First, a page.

The Dow Jones Industrial Average fell on Tuesday as the Federal Reserve kicked off a two-day monetary policy meeting.US Marketsread more
Brent crude oil jumped the most in history in the previous session after attacks on Saudi's oil industry disrupted the kingdom's production.Marketsread more
Facebook has partnered with Ray-Ban maker Luxottica to develop augmented-reality glasses, people familiar with the matter told CNBC. The glasses, code-named 'Orion,' are being...Technologyread more
As Netflix's rivals prep for their own streaming service launches, and snatch up content belonging to their own networks, Netflix could soon face a dry well when it comes to...Entertainmentread more
"There's a huge reorganization going on in China regarding fentanyl to try to shut it down," Blackstone co-founder Stephen Schwarzman says.Health and Scienceread more
The fallout from two fatal crashes of Boeing 737 Max planes has ensnared the manufacturer's most-loyal customer: Southwest Airlines. The carrier has canceled thousands of...Airlinesread more
Pelosi also said it's "irrelevant" whether approving the USMCA trade deal would give President Donald Trump a victory ahead of the 2020 election.Politicsread more
The fine against Carmene "Zsa Zsa" DePaolo was the maximum possible civil penalty that she faced under the Hatch Act for her comments about Hillary Clinton's immigration plan...Politicsread more
Sen. Elizabeth Warren has called on lobbyists to be banned from donating and fundraising for their preferred campaigns. Her new plan represents the latest shift for Warren who...2020 Electionsread more
Half of Saudi Arabia's crude production cut during Saturday's attack has been restored in the past two days, the kingdom's energy minister said Tuesday.Oilread more
General Motors stands to lose hundreds of millions of dollars in lost production as a United Auto Workers union strike against the automaker enters its second day, but Wall...Autosread more
Apple released a new affordable iPad model on Tuesday that supports Apple Pencil and is compatible with all-new versions of Apple's word processing, spreadsheet and presentation apps.
The new iPad will be offered to schools for $299 and is available to order today. It will start shipping and arriving in stores this week. Consumers can buy it for $329.
It's all part of a new suite of products that Apple is offering the education market.
The new device will bring some of Apple's high-end specs, like Retina display, Pencil support and A10 Fusion chips, to a lower-end device. It will also take the iPad back to its roots with new digital book creation features: Co-founder Steve Jobs worked both inside and outside of Apple to bring computers to college campuses, and digital textbooks was one of the original use cases that inspired the creation of the iPad, according to biographer Walter Isaacson.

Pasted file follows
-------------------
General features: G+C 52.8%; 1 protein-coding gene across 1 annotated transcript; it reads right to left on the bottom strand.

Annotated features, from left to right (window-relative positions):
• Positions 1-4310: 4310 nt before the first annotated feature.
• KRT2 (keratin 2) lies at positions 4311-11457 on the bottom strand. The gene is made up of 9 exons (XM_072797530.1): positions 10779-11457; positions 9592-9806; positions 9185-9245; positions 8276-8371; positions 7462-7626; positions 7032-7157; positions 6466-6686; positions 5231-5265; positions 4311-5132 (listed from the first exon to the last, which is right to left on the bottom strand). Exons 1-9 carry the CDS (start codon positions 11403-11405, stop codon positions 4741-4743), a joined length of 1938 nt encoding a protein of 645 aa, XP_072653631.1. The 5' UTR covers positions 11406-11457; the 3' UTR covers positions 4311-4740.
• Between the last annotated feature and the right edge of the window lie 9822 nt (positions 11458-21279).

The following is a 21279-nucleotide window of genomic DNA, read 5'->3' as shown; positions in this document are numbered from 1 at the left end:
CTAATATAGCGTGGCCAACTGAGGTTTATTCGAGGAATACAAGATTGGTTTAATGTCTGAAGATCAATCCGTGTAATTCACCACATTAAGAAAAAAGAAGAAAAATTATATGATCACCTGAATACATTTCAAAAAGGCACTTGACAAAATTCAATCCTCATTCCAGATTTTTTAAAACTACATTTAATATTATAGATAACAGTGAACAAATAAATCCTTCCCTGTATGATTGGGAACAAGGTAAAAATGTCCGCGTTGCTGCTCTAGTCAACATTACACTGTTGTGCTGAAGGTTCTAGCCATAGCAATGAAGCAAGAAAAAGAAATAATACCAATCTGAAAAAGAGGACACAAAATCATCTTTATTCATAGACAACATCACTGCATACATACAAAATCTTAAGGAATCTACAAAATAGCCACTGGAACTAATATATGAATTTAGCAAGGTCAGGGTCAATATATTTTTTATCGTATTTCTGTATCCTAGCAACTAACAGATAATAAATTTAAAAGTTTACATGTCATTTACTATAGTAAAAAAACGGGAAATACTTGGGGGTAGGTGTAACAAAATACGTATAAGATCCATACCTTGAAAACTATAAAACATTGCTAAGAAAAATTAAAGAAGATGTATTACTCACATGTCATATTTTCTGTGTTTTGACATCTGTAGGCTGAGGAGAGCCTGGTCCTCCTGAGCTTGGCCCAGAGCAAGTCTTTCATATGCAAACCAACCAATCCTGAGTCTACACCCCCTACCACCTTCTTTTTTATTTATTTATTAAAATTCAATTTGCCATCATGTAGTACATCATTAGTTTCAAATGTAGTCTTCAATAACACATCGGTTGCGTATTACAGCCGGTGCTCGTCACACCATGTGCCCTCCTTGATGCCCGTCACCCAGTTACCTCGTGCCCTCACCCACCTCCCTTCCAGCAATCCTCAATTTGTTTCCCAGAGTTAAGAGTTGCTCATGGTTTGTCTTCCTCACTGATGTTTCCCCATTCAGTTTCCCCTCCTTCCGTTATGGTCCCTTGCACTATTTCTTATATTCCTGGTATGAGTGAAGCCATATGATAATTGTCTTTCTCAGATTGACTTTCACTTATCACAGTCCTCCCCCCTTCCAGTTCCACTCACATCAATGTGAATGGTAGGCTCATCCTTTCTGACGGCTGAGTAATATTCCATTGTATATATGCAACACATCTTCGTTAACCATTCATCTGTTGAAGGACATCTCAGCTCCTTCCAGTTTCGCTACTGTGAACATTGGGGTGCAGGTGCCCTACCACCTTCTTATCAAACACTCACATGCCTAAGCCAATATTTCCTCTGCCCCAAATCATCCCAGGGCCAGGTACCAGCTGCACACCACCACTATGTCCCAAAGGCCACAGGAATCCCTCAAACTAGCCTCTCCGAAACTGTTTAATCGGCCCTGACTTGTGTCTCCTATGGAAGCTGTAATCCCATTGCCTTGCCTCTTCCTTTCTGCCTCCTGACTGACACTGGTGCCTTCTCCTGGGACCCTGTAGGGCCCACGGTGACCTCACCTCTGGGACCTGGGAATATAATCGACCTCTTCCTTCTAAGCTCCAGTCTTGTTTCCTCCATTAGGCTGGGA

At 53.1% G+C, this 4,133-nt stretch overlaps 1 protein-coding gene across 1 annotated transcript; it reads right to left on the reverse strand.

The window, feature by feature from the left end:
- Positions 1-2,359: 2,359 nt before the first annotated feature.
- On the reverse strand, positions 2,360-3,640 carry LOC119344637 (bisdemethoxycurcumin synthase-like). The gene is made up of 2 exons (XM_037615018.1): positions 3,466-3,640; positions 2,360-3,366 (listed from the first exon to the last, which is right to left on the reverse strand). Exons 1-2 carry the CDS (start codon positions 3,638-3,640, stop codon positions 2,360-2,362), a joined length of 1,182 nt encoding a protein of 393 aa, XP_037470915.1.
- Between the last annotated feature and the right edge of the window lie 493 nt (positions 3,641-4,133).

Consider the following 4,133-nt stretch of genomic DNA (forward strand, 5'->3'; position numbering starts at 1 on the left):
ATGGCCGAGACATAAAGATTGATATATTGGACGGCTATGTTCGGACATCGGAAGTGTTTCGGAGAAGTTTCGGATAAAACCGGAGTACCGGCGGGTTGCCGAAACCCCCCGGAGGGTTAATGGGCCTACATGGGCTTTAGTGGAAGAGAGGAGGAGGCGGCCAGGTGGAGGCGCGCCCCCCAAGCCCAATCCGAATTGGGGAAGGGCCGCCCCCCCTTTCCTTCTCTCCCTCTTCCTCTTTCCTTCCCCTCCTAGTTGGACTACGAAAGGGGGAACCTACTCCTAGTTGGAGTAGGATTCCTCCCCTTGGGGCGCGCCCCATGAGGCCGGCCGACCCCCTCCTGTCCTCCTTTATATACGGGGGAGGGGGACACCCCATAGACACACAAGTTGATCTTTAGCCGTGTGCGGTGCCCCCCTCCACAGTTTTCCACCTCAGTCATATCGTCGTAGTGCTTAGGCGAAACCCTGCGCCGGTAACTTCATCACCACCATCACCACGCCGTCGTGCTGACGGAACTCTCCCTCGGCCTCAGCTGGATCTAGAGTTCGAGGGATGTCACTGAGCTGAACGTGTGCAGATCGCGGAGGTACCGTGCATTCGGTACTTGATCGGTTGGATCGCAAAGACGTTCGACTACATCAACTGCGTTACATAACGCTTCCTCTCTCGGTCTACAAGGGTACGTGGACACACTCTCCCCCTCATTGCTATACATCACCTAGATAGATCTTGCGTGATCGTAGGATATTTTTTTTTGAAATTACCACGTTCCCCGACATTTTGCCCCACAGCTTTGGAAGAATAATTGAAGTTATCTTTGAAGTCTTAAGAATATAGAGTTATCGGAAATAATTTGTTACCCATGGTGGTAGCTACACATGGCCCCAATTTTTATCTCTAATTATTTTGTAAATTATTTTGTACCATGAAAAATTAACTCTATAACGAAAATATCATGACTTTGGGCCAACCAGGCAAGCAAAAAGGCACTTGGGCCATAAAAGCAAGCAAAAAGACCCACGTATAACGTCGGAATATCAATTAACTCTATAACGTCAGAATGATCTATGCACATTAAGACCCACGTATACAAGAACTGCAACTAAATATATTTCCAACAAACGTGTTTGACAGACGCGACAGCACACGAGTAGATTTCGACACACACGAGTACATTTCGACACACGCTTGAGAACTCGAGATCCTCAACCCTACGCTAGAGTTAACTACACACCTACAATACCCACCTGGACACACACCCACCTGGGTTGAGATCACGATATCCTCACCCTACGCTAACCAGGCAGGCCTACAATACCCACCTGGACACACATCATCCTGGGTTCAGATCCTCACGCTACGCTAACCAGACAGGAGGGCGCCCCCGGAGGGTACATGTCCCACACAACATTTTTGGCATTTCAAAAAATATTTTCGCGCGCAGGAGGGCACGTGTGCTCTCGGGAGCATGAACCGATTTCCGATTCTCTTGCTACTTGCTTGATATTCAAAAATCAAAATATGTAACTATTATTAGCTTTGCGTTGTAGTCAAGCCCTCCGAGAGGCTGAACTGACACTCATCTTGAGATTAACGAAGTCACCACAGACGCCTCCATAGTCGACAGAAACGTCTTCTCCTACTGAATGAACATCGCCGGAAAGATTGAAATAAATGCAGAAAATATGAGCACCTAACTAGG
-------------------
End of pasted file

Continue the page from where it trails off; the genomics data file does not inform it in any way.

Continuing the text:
Apple hosted the Tuesday launch event at Chicago's Lane Tech College Prep High School. At the event, CEO Tim Cook emphasized the company's investments in community colleges, as well as expanded classes at Apple's retail locations through the "Today at Apple" program announced last year. Apple has 200,000 apps made for education, according to Apple vice president of product marketing Greg Joswiak, who discussed the iPad.
New apps are taking advantage of Apple's augmented reality development kit, executives said.
Boulevard AR's app allows students to virtually walk through a museum and see artwork, while a WWF app allows students to interact with wildlife. Froggipedia allows students to dissect a virtual frog with their Apple Pencil.
In addition to more education-related content in Apple's augmented reality developer program, Apple is also rolling out a new software development platform, ClassKit, aimed at education.
Apple's Classroom app is also expanding to Mac, executives said. A new free app, Schoolwork, will make it easier for teachers to assign handouts and track students' progress.
Apple also announced that iCloud storage will be free up to 200 GB for the education market, and education users will get the Apple Pencil at a $10 discount.
Apple's "Everybody Can Code" program, focused on mobile apps, recently expanded to 70 more colleges, and iPad devices host Swift Playgrounds, a code education platform. Apple said it plans to expand that curriculum on Tuesday to support broader creative activities.
But while Apple products still get prominent placement in university bookstores, Google's low-cost Chromebooks have surged to over half of all computing devices shipped to schools. Apple didn't unveil any new Mac devices during Tuesday's keynote, despite some rumors that a lower-priced MacBook might be on the way.
Apple said in January it would fund 2014 Nobel Peace Prize laureate Malala Yousafzai's women's education advocacy. Yousafzai was shot in the head, neck and shoulder as a teen after publicly defending women's education under Taliban rule.
On Tuesday, Cook also addressed recent U.S. gun control rallies at schools across the country and in the nation's capital, saying Apple has "always believed that people with passion can change the world."
Apple also didn't stray from the controversy surrounding rival technology companies over privacy, noting that "it's important to us that you understand this data stays private." Apple has emphasized parental control options after criticism that children were developing addictions to its tech products.
— Writing by Anita Balakrishnan, reporting by Paayal Zaveri